Friday, January 8, 2010

Portugal Approves--NJ Rejects Gay Marriage



Portugal's parliament passed a bill yesterday allowing gay marriage in the mostly Roman Catholic country.

The Socialist government's bill won the support of all left-of-centre parties. Right-of-centre parties opposed the change and argued that it should be put to a national referendum.

The proposed law will go to the Portuguese president, Aníbal Cavaco Silva, who will decide whether to ratify or veto it, but a veto can be overturned by parliament. Its approval would make Portugal the sixth European country to allow same-sex marriages.

The prime minister, Jóse Sócrates, said the measure was part of his effort to modernise Portugal. Two years ago his government lifted a ban on abortion.

Meanwhile in the U.S. yesterday, a similar measure was voted down in New Jersey. The state Senate rejected a bill that would have legalized same-sex marriage, dealing a formidable if unsurprising setback to gay-rights advocates nationwide.

After an hour and 40 minutes of heartfelt speeches, just 14 senators voted in favor of the bill, with 20 opposed. Twenty-one votes were needed for passage.

The U.S. national debate over same-sex marriage will take center stage in a California courtroom next week at a closely watched federal trial that could ultimately become the landmark case that determines whether gay Americans have a right to marry.

The case will decide a challenge to California's gay marriage ban that was approved by voters in 2008, and the ruling will likely be appealed to the U.S. Supreme Court. How the high court rules in the case could set the precedent for whether gay marriage becomes legal nationwide.

"This could be our Brown vs. Board of Education," said former Clinton White House adviser Richard Socarides, referring to the 1954 Supreme Court decision that outlawed racial segregation in schools and other public facilities. "Certainly the plaintiffs will tell you they are hoping for a broad ruling that says that any law that treats someone differently because of sexual orientation violates the U.S. Constitution."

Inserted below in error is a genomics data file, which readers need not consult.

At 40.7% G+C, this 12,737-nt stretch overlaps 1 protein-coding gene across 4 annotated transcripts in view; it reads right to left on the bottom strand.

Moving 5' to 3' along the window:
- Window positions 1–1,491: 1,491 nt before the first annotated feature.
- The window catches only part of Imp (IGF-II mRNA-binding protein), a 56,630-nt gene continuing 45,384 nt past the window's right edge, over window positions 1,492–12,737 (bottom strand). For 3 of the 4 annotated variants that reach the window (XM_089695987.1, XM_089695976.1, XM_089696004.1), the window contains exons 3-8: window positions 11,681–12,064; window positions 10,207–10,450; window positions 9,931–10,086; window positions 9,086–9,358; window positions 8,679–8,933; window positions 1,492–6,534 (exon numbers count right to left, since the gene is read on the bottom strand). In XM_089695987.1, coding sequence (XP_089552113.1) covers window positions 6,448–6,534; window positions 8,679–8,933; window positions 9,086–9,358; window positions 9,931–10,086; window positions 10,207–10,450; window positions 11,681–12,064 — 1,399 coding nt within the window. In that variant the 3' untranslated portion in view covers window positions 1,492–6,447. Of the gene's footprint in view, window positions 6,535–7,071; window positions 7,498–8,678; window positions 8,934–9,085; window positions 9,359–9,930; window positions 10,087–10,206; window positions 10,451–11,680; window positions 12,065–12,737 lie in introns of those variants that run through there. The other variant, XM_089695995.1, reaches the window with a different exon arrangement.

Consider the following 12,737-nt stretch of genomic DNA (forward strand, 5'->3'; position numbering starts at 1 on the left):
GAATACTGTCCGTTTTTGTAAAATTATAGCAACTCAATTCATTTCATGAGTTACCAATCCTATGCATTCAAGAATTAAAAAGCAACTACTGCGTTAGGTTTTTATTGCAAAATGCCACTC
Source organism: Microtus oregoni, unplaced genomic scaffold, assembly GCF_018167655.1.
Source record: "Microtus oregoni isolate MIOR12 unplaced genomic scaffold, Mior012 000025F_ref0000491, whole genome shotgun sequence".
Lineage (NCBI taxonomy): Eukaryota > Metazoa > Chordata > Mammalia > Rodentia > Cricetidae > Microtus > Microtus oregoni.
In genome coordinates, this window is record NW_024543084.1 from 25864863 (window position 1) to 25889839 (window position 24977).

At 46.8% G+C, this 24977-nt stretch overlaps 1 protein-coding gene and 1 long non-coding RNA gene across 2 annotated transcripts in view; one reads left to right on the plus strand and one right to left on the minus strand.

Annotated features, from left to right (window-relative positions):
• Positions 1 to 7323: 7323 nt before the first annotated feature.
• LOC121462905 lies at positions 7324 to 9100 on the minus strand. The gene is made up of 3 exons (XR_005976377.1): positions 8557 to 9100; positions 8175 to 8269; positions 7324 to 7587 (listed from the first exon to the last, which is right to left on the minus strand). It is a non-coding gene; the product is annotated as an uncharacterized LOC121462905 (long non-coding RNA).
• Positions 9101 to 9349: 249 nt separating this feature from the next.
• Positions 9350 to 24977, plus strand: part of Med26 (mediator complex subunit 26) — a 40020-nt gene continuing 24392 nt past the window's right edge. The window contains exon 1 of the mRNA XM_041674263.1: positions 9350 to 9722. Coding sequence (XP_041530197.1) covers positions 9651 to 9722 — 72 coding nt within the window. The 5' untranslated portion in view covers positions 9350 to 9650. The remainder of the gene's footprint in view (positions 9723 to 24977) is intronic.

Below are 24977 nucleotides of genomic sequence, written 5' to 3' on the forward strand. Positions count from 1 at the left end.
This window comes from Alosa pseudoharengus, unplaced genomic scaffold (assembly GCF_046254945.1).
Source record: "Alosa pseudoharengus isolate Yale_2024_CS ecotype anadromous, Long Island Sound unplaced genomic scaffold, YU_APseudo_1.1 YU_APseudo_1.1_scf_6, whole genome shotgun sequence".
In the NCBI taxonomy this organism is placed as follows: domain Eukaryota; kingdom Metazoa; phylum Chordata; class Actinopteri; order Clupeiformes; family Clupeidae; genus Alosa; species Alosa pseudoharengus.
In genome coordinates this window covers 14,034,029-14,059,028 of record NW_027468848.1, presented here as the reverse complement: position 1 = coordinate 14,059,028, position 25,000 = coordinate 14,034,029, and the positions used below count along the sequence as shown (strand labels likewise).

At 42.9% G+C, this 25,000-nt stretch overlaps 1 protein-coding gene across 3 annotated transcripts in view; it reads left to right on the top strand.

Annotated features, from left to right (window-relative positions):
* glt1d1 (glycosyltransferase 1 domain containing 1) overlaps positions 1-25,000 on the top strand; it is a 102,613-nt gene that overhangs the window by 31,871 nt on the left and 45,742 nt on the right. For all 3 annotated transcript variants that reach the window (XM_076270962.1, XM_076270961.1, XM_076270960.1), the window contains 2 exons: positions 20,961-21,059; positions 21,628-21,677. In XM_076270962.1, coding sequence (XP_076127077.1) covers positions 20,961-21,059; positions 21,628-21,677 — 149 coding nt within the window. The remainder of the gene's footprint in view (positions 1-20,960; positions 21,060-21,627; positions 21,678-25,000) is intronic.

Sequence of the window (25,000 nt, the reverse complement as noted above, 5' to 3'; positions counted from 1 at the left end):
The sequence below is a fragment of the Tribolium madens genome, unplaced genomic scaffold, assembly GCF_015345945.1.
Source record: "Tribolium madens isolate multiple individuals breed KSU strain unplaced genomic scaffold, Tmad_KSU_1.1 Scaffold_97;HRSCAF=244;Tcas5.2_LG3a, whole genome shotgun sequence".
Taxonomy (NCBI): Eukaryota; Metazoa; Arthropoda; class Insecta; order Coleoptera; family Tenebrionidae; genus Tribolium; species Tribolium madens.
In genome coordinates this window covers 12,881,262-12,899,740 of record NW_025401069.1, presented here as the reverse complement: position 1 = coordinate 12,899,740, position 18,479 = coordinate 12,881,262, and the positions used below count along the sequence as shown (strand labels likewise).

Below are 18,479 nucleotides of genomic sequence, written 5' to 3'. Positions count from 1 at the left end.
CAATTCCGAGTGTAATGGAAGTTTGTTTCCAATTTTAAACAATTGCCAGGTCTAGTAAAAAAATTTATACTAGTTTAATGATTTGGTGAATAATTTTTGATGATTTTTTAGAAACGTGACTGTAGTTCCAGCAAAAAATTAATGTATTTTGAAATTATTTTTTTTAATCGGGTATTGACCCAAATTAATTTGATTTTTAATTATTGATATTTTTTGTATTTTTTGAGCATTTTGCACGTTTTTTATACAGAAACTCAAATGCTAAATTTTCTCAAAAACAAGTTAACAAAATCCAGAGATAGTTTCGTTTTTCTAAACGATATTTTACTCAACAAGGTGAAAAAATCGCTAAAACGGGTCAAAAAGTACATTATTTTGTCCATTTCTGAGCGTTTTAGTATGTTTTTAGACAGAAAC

The case marks the first federal trial to examine if the U.S. Constitution permits bans on gay marriages.

In Portugal yesterday, the Socialist government's bill won the support of all left-of-centre parties. Right-of-center parties opposed the change and sought a national referendum on the issue, but their proposal was rejected.

Voting figures were not immediately available but the President of Parliament Jaime Gama announced that the government's bill had passed, as was widely expected.

The proposed law goes to Portugal's conservative President Silva who can ratify or veto. The veto can be overturned by the parliament.

If there is no presidential veto, the first gay marriage ceremonies could take place in April - a month before Pope Benedict XVI is due on an official visit to Portugal.

Its approval would make Portugal the sixth European country to allow same-sex marriages. Gay marriage is currently permitted in Belgium, the Netherlands, Spain, Sweden and Norway.

"This law rights a wrong," Prime Minister Jose Socrates said in a speech to lawmakers, adding that it "simply ends pointless suffering."

The bill removes a reference in the current law to marriage being between two people of different sexes.

"It's a slight change to the law, it's true. But it is a very important and symbolic step towards fully ensuring respect for values that are essential in any democratic, open and tolerant society: the values of freedom, equality and non-discrimination," Socrates said.

He said a referendum was not necessary because the gay marriage proposal was included in the Socialist Party's manifesto in last September's general election, when it was returned to power.

Socrates said the measure is part of his effort to modernize Portugal. Two years ago his government lifted Portugal's ban on abortion.

Like neighboring Spain, which introduced same-sex marriages four years ago, Portugal is an overwhelmingly Roman Catholic country and previous efforts to introduce gay marriage ran into strong resistance from religious groups and conservative lawmakers.

Homosexuality was a crime in Portugal until 1982. In 2001, a law allowed "civil unions" between same-sex couples which granted them certain legal, tax and property rights. However, it did not allow couples to take their partner's name, inherit their possessions nor their state pension, which is permitted in marriages.

A proposal from the Left Bloc and Green Party allowing gay couples to adopt children was voted down Friday. Gay campaigners said they would continue to fight for gay couples' parental rights.


— The Curator

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